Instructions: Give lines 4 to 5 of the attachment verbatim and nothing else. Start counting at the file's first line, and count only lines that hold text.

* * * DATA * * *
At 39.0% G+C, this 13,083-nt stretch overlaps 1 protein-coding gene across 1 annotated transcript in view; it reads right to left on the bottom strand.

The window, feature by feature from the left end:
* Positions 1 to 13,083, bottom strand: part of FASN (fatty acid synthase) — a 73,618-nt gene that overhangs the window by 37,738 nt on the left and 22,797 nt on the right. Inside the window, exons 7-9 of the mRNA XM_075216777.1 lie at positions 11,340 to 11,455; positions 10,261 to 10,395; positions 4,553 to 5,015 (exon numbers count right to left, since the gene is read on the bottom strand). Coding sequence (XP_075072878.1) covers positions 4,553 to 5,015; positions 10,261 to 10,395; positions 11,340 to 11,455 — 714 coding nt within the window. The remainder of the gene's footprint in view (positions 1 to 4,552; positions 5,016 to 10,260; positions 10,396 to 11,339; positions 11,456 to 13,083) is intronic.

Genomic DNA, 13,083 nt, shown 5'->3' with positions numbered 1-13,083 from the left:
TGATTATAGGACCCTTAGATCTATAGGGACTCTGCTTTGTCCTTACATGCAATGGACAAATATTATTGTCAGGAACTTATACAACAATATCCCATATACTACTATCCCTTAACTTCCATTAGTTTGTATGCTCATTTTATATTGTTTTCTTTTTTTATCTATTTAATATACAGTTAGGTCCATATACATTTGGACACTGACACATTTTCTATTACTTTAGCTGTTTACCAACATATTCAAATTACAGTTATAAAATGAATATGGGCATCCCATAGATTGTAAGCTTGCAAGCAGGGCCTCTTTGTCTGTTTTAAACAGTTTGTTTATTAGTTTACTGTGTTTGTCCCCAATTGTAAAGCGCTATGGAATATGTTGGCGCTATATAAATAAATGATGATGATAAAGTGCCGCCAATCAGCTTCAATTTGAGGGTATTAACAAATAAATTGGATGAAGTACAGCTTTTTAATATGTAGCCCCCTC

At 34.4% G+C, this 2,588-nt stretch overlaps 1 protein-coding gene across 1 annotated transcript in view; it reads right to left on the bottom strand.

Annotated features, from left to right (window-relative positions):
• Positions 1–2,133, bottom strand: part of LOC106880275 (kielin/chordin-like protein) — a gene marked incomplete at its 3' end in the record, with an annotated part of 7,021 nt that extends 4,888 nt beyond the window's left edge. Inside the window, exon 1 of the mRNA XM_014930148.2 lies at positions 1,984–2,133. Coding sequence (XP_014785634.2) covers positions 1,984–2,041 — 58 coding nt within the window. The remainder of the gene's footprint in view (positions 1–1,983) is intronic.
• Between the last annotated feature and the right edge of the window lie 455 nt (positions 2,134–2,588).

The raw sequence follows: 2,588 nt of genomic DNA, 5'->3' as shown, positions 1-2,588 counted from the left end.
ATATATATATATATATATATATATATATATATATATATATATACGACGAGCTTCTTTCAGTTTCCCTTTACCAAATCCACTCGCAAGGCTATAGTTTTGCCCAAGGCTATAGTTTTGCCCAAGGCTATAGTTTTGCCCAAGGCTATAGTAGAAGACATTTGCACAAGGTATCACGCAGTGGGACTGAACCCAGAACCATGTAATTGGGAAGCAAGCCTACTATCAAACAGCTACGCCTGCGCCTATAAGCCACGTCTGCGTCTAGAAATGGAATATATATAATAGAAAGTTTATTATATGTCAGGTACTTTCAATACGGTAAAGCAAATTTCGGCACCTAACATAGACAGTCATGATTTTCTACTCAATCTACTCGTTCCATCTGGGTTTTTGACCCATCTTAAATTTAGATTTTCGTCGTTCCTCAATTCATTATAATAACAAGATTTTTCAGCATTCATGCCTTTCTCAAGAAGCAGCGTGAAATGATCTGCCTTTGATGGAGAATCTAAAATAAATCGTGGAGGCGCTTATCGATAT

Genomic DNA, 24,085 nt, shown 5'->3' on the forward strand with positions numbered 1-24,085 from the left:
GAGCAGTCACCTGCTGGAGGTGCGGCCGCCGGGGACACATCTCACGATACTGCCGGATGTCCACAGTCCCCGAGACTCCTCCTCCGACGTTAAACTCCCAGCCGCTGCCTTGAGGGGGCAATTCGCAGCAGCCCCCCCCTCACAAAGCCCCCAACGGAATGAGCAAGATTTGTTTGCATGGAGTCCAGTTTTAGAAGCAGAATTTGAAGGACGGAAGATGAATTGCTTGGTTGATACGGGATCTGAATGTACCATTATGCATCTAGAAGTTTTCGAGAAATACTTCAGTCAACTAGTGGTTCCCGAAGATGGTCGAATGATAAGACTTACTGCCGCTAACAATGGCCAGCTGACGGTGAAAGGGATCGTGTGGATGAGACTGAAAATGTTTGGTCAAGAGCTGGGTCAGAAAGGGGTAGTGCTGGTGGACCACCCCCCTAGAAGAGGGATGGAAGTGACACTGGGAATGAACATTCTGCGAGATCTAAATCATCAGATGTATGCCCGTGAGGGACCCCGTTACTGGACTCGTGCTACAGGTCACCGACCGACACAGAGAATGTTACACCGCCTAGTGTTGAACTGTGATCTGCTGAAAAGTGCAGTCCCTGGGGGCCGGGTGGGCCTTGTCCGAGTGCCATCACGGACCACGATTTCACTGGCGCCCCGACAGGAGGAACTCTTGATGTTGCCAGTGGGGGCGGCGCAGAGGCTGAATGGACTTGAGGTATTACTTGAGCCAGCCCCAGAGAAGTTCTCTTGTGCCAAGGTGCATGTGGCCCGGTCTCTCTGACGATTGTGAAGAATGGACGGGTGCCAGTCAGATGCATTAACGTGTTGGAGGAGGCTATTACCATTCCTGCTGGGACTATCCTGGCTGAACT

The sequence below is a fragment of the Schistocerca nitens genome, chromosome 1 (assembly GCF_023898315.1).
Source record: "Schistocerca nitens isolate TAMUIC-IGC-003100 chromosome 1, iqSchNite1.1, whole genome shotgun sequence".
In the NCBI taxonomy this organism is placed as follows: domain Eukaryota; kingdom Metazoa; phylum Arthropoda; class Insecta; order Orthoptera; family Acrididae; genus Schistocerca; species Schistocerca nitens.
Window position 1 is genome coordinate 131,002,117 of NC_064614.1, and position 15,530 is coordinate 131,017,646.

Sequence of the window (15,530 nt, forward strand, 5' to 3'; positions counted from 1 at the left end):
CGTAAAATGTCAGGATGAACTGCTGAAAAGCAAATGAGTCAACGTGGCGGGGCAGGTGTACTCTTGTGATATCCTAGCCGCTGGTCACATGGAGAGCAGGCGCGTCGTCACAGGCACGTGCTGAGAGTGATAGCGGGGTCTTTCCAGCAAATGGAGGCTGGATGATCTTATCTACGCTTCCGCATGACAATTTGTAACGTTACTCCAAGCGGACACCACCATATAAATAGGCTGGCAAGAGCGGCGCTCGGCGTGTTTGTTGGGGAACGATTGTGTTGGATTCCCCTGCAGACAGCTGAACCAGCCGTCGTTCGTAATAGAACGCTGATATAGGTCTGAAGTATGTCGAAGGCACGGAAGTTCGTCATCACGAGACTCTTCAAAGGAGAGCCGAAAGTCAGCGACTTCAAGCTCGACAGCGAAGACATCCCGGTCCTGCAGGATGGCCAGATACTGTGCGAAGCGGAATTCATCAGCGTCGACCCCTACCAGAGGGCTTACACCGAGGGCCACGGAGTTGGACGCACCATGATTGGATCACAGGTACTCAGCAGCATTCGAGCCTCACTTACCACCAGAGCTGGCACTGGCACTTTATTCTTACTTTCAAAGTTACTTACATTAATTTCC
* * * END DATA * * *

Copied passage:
Genomic DNA, 13,083 nt, shown 5'->3' with positions numbered 1-13,083 from the left:
TGATTATAGGACCCTTAGATCTATAGGGACTCTGCTTTGTCCTTACATGCAATGGACAAATATTATTGTCAGGAACTTATACAACAATATCCCATATACTACTATCCCTTAACTTCCATTAGTTTGTATGCTCATTTTATATTGTTTTCTTTTTTTATCTATTTAATATACAGTTAGGTCCATATACATTTGGACACTGACACATTTTCTATTACTTTAGCTGTTTACCAACATATTCAAATTACAGTTATAAAATGAATATGGGCATCCCATAGATTGTAAGCTTGCAAGCAGGGCCTCTTTGTCTGTTTTAAACAGTTTGTTTATTAGTTTACTGTGTTTGTCCCCAATTGTAAAGCGCTATGGAATATGTTGGCGCTATATAAATAAATGATGATGATAAAGTGCCGCCAATCAGCTTCAATTTGAGGGTATTAACAAATAAATTGGATGAAGTACAGCTTTTTAATATGTAGCCCCCTC